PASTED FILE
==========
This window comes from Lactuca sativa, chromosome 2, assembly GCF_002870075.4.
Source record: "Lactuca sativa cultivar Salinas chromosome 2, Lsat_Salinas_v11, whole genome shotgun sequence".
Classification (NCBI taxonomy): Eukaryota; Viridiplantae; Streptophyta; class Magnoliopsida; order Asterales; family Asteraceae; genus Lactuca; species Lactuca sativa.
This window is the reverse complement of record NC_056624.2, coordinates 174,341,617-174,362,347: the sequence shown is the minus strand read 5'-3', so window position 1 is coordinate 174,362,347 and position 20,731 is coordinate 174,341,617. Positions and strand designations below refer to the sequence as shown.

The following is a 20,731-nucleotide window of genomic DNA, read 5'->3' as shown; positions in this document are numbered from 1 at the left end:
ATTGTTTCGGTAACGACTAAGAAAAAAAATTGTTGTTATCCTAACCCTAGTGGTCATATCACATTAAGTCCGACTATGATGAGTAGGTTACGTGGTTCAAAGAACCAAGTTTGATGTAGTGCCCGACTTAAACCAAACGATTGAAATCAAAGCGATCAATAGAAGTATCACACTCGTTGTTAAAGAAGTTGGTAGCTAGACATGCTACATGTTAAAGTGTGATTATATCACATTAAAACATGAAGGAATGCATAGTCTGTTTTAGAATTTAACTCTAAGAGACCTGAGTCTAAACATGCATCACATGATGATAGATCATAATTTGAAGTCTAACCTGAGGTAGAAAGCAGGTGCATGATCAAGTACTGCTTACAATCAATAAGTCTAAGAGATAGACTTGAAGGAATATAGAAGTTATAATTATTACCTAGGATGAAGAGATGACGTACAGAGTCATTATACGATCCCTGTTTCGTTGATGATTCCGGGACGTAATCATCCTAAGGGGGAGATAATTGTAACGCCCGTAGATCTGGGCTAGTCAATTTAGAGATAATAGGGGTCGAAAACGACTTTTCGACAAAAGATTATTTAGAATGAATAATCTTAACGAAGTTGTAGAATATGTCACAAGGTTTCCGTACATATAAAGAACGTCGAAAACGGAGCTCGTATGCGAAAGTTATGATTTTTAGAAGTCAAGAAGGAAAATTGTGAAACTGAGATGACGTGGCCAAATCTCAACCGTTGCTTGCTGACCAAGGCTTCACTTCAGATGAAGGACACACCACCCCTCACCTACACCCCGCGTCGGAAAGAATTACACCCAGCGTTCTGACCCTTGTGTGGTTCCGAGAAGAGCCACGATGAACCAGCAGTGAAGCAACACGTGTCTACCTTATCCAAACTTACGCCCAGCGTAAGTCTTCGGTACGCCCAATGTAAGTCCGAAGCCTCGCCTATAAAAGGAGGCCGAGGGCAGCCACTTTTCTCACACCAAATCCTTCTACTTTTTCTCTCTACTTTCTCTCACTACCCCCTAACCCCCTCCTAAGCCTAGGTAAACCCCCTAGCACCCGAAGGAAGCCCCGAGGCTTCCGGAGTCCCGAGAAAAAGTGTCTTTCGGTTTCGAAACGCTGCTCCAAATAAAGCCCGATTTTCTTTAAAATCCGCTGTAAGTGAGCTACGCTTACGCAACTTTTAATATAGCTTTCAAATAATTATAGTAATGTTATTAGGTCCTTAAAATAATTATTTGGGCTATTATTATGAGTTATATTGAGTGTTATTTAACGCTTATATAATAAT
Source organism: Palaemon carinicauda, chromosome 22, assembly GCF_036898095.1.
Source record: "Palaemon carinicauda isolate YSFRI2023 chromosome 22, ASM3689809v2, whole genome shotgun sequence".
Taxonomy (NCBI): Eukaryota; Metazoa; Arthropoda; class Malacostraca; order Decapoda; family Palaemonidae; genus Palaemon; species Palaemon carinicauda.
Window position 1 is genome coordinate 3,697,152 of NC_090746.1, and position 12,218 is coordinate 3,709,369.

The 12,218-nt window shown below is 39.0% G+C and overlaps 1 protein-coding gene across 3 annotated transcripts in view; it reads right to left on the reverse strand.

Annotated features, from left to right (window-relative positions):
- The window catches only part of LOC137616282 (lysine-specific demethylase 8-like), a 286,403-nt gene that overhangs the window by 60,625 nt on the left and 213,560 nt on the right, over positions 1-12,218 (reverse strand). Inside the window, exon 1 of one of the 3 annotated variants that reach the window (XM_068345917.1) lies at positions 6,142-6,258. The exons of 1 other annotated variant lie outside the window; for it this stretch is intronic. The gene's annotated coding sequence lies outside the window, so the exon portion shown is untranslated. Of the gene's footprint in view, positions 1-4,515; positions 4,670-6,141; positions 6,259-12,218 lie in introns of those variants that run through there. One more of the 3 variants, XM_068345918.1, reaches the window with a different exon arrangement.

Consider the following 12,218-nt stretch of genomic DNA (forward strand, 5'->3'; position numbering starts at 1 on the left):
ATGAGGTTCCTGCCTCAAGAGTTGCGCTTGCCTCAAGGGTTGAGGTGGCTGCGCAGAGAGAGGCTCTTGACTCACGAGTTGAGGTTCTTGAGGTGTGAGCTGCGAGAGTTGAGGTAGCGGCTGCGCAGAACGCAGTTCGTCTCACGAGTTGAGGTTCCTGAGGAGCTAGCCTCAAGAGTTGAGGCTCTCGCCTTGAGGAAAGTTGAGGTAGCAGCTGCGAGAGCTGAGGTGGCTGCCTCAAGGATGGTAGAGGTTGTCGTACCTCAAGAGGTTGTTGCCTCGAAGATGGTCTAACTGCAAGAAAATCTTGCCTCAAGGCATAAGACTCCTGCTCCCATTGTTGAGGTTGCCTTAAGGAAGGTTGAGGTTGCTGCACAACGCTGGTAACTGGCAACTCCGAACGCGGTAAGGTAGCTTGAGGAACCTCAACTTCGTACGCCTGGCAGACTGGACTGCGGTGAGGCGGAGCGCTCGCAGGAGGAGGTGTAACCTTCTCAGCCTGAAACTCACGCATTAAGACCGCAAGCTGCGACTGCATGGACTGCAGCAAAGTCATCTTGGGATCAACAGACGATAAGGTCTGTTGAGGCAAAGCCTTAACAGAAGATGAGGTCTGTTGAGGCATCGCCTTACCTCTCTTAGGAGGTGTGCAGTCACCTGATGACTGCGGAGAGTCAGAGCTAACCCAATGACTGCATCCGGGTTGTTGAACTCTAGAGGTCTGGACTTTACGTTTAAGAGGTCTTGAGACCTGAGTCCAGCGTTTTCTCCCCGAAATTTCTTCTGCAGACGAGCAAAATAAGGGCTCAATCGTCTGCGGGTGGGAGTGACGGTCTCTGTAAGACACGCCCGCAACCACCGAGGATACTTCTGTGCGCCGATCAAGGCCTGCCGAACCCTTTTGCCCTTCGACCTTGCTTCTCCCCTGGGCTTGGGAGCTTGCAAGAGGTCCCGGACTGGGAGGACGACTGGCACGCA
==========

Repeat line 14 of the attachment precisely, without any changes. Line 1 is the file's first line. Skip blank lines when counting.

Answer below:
Consider the following 12,218-nt stretch of genomic DNA (forward strand, 5'->3'; position numbering starts at 1 on the left):